Several optically observed deep level defects in SiC are still unidentified and little is published on their behavior. One of the commonly observed deep level defects in semi-insulating SiC is UD-1. less thanbrgreater than less thanbrgreater thanThis report suggests that UD-1 is Tungsten related, based on a doping study and previously reported deep level transient spectroscopy data, as well as photo-induced absorption measurements. The electronic levels involved in the optical transitions of UD-1 are also deduced. The transitions observed in the photoluminescence of UD-1 are from a Gamma(C3v)(4), to two different final states, which transform according to Gamma(C3v)(5)circle plus Gamma(C3v)(6) and Gamma(C3v)(4), respectively.

Place, publisher, year, edition, pages
Elsevier, 2012
Keyword
Deep level defect, PL, Transition metal
National Category
Engineering and Technology
Identifiers
urn:nbn:se:liu:diva-77521 (URN)10.1016/j.physb.2011.09.062 (DOI)000303149600003 ()
Available from: 2012-05-28 Created: 2012-05-22 Last updated: 2015-09-22
5. Optical properties and Zeeman spectroscopy of niobium in silicon carbide
Open this publication in new window or tab >>Optical properties and Zeeman spectroscopy of niobium in silicon carbide
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(English)Manuscript (preprint) (Other academic)
Abstract [en]

The optical signature of niobium in the low-temperature photoluminescence spectra of three common polytypes of SiC (4H, 6H and 15R) is observed  and confirms the previously suggested concept that Nb occupies preferably the Si – C divacancy at hexagonal site. Using this concept we propose a model considering Nb-bound exciton, the recombination of which is responsible for the observed luminescence. The exciton energy is estimated using firstprinciples calculation and the result is in very good agreement with the experimentally observed photon energy in 4H SiC at low temperature. The appearance of six Nb-related lines in the spectra of the hexagonal 4H and 6H polytypes at higher temperatures is explained on the ground of the proposed model and the concept that the Nb center can exist in both C1h and C3v symmetries. The Zeeman splitting of the photoluminescence lines is also recorded in two different experimental geometries and the results are compared with theory based on phenomenological Hamiltonians. Our results show that Nb occupying the divacancy at hexagonal site in the studied SiC polytypes behaves like a deep acceptor.

National Category
Physical Sciences
Identifiers
urn:nbn:se:liu:diva-117972 (URN)
Available from: 2015-05-19 Created: 2015-05-19 Last updated: 2015-05-19Bibliographically approved
6. A defect center for quantum computing: Mo in SiC
Open this publication in new window or tab >>A defect center for quantum computing: Mo in SiC
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(English)Manuscript (preprint) (Other academic)
Abstract [en]

The electronic structure and vibrational properties of molybdenum (Mo) in SiC are analyzed and investigated in detail. Mo is considered as occupying the silicon-carbon divacancy in the so-called asymmetric split vacancy (ASV) configuration. Group-theoretical considerations within this model are used to explain the experimental results (optical properties and behavior in magnetic field). The vibrational properties of the defect are studied using simple the “defect molecule” model with parameters determined phenomenologically from the experimental data. The position of Mo in the ASV configuration deduced from this model is shown to be in good agreement with the earlier reported data from ab initio supercell calculations. The usefulness of molybdenum in SiC in quantum computing is investigated, and it shown that Mo is a highly promising candidate for quantum computing.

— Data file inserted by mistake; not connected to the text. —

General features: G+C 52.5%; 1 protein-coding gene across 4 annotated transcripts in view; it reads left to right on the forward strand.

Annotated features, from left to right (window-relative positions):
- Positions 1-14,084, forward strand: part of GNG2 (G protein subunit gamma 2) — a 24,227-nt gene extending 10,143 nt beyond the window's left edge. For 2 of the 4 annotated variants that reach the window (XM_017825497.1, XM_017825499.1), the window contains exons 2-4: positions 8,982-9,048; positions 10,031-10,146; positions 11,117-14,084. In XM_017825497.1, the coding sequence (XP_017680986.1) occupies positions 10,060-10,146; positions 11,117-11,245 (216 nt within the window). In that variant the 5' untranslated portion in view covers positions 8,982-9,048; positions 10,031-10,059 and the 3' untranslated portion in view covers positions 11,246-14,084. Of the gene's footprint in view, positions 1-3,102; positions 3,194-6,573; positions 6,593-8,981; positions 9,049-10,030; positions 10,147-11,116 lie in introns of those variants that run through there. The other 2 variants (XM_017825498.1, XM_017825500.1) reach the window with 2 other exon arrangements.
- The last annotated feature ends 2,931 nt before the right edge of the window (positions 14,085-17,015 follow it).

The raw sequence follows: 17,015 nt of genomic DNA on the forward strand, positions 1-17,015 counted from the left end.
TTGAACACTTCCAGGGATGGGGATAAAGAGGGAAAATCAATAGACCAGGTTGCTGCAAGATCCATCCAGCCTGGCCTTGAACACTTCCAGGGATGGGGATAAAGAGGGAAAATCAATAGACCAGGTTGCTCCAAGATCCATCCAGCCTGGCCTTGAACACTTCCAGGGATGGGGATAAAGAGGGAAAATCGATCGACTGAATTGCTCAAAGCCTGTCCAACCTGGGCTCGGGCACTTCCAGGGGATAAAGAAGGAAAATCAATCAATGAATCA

National Category
Physical Sciences
Identifiers
urn:nbn:se:liu:diva-117973 (URN)
Available from: 2015-05-19 Created: 2015-05-19 Last updated: 2015-05-19Bibliographically approved
7. Optical identification of intrinsic nearest-neighbor defects in SiC
Open this publication in new window or tab >>Optical identification of intrinsic nearest-neighbor defects in SiC
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2015 (English)Manuscript (preprint) (Other academic)
Abstract [en]

The optical signature of two types of intrinsic nearest-neighbor defects in SiC is observed in 4H- and 6H-SiC. The first optical signature belong to a defect previously known as UD-2 and identified as the divacancy pair, and the second – to a defect referred to here as UD-0, an unidentified defect. In both these defects, the number of optical centers is equal to the number of possible configurations for nearest-neighbor pairs in the unit cells of these polytypes. The polarization of all optical transitions is investigated. The formation of the two defects by means of electron irradiation and subsequent annealing in samples with different Fermi levels is studied, too. The observed transitions are investigated using group-theoretical analysis and UD-0 is tentatively assigned to the carbon-vacancy carbonantisite pair, based on energy positions of the lines and spin configuration.

National Category
Physical Sciences
Identifiers
urn:nbn:se:liu:diva-117974 (URN)
Available from: 2015-05-19 Created: 2015-05-19 Last updated: 2015-05-19Bibliographically approved